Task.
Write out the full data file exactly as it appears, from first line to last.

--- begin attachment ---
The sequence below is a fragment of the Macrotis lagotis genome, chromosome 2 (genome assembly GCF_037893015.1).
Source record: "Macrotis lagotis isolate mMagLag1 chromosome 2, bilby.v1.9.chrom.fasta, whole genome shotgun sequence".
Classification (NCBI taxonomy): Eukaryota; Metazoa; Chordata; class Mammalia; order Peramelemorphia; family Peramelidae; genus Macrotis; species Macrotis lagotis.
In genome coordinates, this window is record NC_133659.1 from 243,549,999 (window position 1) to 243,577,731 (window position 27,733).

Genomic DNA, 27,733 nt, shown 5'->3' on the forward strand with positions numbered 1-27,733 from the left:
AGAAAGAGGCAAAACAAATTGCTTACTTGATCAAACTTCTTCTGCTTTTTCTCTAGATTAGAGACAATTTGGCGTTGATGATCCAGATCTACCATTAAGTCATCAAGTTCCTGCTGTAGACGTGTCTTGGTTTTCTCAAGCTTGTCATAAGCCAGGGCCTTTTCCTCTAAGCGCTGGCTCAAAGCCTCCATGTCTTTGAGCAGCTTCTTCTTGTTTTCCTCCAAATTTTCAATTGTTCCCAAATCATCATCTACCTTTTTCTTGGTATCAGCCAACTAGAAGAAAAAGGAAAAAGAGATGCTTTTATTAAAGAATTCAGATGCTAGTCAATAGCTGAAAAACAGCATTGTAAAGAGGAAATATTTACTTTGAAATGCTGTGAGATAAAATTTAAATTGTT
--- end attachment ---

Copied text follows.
The sequence below is a fragment of the Macrotis lagotis genome, chromosome 2 (genome assembly GCF_037893015.1).
Source record: "Macrotis lagotis isolate mMagLag1 chromosome 2, bilby.v1.9.chrom.fasta, whole genome shotgun sequence".
Classification (NCBI taxonomy): Eukaryota; Metazoa; Chordata; class Mammalia; order Peramelemorphia; family Peramelidae; genus Macrotis; species Macrotis lagotis.
In genome coordinates, this window is record NC_133659.1 from 243,549,999 (window position 1) to 243,577,731 (window position 27,733).

Genomic DNA, 27,733 nt, shown 5'->3' on the forward strand with positions numbered 1-27,733 from the left:
AGAAAGAGGCAAAACAAATTGCTTACTTGATCAAACTTCTTCTGCTTTTTCTCTAGATTAGAGACAATTTGGCGTTGATGATCCAGATCTACCATTAAGTCATCAAGTTCCTGCTGTAGACGTGTCTTGGTTTTCTCAAGCTTGTCATAAGCCAGGGCCTTTTCCTCTAAGCGCTGGCTCAAAGCCTCCATGTCTTTGAGCAGCTTCTTCTTGTTTTCCTCCAAATTTTCAATTGTTCCCAAATCATCATCTACCTTTTTCTTGGTATCAGCCAACTAGAAGAAAAAGGAAAAAGAGATGCTTTTATTAAAGAATTCAGATGCTAGTCAATAGCTGAAAAACAGCATTGTAAAGAGGAAATATTTACTTTGAAATGCTGTGAGATAAAATTTAAATTGTT